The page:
Balancing with ballast!
Ever heard the word ballast? It comes from the old Nordic word “barlast” which means without (“bar”) cargo (“last”). And there’s a reason for that…
When a ship is fully loaded (say, a ferry carrying hundreds of cars and trucks), the weight of the load submerges the hull in the water. This is good because, as you learned from episode 4 of our series, it lowers the center of gravity and increases the stability of the ship. But with little or no load – or “barlast” – onboard, the opposite happens.
Back in the old days, sailors loaded heavy materials such as rocks into the hull to offset the negative weight of an empty ship. They called it – you guessed it – ballast.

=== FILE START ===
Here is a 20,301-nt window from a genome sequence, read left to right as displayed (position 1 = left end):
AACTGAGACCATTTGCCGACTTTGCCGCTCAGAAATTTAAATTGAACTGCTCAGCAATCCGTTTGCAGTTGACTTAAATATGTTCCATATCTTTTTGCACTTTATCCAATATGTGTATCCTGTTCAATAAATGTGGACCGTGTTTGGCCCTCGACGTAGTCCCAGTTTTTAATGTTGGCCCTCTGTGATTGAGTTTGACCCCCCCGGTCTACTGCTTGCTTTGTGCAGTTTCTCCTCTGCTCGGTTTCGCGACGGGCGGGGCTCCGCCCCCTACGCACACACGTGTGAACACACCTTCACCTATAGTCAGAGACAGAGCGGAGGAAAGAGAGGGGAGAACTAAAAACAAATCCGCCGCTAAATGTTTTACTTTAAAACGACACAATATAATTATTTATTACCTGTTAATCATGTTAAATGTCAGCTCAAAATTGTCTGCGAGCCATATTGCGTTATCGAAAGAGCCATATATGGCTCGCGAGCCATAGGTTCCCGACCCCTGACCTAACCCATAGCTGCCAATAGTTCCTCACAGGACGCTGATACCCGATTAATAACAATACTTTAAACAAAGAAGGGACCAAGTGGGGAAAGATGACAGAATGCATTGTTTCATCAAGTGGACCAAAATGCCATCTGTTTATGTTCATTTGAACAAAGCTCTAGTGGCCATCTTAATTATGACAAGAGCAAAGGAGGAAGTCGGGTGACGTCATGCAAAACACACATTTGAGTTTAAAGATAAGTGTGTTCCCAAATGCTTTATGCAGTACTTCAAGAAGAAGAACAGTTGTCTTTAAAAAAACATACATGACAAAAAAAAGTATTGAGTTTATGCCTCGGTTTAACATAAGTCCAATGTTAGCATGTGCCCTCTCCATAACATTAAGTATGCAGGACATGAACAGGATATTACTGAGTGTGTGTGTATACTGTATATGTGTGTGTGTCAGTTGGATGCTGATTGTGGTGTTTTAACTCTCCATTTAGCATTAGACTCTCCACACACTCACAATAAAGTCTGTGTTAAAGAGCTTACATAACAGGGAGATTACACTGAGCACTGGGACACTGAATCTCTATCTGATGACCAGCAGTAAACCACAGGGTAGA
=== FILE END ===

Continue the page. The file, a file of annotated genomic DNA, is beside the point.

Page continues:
But as you can imagine, it wasn’t very practical. So today we use ballast water in ballast tanks to achieve the same effect. Take a look at this film:
So, to summarise:
Water is pumped in and out of special ballast tanks located at the bottom of the hull.
The amount of ballast water loaded corresponds to the weight of the “missing” cargo.
As a result, the ship floats at the same depth regardless of payload.
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